And we – the boomer generation – came to the rescue! Boomers, along with aging populations around the world, salvaged the slumping fortunes of paper companies.

Healthier than previous generations, boomers still succumb to age-related maladies and require the on-going use of certain products. One particular item is on the upswing.

The product: adult diapers.

And none of them, or very, very, very few, are the cloth kind. Disposables rule.

Not every senior, or a majority of seniors, will require the product. But even a tiny minority using diapers daily adds up to a lot of diapers. Tons of sales every day. Ka-ching, ka-ching…

A few statistics make the point: there were 562 million people 65 or older in the world in 2012. By 2050, the 65+ populations will reach 1.6 billion.

Yup, incontinence – defined as “leaking urine you can’t control” – is a major health issue, and incontinence merchandise a growing market. One-quarter to one-third of adults suffers from some degree of incontinence. The good news is that new products are not as big, bulky, and uncomfortable as older designs.

Capitalizing on the declining health of our generation and the increasing life span of most people around the world, the paper industry, or at least a couple of the big players, discovered aging populations were the key to prosperity for decades to come.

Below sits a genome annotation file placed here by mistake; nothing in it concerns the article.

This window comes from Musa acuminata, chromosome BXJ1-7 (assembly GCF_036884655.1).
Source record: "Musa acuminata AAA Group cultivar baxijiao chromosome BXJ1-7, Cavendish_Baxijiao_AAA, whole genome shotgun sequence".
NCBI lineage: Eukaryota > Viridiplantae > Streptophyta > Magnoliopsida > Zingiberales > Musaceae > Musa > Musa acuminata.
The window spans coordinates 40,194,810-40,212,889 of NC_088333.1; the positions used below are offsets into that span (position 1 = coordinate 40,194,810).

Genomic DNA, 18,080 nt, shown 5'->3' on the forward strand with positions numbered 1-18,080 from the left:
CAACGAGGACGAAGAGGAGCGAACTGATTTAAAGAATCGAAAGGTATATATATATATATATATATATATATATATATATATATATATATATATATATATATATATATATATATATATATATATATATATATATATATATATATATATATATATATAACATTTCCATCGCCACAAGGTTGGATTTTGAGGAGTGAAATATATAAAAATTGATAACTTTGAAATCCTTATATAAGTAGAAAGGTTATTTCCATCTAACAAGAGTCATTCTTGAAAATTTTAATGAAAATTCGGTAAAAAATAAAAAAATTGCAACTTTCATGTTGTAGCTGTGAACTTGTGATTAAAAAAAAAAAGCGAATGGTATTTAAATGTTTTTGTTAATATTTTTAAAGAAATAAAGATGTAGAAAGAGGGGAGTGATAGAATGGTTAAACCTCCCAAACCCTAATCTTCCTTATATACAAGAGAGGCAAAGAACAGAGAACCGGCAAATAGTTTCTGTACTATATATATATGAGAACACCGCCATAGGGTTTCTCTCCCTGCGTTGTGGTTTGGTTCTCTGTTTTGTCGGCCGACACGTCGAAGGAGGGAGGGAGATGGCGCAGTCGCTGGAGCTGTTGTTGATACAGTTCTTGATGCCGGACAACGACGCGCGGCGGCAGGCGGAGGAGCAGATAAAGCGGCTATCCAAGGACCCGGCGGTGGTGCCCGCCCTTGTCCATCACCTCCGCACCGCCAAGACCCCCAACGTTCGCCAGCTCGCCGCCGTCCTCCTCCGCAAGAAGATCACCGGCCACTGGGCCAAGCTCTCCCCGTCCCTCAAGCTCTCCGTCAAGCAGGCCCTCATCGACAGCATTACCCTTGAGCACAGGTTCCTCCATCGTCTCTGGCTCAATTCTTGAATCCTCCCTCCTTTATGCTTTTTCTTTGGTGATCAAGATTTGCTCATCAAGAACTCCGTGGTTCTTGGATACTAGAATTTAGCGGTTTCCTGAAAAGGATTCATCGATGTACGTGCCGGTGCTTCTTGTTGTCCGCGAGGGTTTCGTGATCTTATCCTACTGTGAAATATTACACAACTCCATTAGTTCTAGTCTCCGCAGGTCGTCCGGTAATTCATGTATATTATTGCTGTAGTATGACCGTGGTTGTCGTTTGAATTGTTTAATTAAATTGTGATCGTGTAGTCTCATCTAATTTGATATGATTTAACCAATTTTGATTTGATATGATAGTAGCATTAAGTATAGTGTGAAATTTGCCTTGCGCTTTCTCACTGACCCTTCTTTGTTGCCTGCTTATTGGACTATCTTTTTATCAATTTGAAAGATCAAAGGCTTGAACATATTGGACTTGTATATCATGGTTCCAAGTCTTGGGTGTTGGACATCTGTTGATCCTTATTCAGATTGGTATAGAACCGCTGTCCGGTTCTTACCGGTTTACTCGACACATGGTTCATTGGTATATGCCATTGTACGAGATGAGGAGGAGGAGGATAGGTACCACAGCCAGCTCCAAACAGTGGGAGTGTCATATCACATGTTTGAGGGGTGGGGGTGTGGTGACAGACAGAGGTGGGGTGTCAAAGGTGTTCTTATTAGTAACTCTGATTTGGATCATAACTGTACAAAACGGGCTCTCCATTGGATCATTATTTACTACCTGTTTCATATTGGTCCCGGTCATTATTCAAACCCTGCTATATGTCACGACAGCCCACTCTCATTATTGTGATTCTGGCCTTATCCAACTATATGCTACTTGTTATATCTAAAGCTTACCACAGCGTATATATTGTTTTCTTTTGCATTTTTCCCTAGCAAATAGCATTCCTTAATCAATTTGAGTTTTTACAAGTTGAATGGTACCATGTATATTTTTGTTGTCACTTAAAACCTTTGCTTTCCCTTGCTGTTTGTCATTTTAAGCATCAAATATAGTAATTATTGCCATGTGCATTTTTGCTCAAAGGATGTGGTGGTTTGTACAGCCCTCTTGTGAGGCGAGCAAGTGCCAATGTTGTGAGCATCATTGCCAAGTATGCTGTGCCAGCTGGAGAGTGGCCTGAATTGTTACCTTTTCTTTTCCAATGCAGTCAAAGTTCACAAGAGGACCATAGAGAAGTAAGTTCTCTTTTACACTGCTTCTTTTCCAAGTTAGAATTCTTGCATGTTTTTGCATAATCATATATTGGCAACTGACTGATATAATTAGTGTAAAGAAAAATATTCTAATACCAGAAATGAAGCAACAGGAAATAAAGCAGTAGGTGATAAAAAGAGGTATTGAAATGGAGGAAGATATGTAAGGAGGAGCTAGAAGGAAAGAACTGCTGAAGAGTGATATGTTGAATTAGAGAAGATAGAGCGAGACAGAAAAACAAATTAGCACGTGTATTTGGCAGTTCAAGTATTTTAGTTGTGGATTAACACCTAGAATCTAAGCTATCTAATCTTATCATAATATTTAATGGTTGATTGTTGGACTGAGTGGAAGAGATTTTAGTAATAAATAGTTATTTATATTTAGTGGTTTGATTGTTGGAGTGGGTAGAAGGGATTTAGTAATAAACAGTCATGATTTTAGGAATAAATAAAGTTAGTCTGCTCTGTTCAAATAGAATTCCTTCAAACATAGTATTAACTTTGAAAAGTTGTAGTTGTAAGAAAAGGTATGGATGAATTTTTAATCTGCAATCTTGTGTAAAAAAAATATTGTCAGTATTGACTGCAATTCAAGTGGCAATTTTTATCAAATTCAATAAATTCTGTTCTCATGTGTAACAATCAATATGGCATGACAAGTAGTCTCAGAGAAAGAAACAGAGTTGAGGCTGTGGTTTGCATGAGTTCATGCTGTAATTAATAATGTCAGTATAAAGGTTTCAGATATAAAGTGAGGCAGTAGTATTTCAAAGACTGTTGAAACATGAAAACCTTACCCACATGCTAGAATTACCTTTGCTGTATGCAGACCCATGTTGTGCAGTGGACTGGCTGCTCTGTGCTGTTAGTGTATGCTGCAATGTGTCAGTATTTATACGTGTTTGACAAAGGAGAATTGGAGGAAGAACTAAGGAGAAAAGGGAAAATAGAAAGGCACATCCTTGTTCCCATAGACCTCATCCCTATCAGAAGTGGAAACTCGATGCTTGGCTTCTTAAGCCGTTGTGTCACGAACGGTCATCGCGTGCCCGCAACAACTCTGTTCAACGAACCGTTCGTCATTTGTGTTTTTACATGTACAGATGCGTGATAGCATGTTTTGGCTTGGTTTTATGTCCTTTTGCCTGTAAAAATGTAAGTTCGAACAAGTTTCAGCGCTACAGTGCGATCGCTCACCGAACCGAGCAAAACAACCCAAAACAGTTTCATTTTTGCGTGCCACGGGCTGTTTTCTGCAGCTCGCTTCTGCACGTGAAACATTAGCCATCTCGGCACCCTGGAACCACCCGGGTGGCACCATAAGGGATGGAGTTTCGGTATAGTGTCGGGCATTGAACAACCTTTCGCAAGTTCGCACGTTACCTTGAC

We boomers provide economic windfalls to many businesses and industries, and have done so ever since purchasing our first 45s, make-up, and comic books. We continue to help fuel the economy. Boomers rock! And pee. Often. 

Thursday, March 9, 2017

Six Weeks a Wanderer


Not alone on my wanderings, hub (sometimes reluctantly) trailed along. We drove south to the Sunshine State, detouring to visit the North Carolina mountain town of Asheville, site of the largest private home in America – Biltmore, a Vanderbilt legacy - and unisex restrooms. On to Florida and friends and family, then hopped on down to Costa Rica, transport a compact, crowded, tightly packed Spirit Air plane.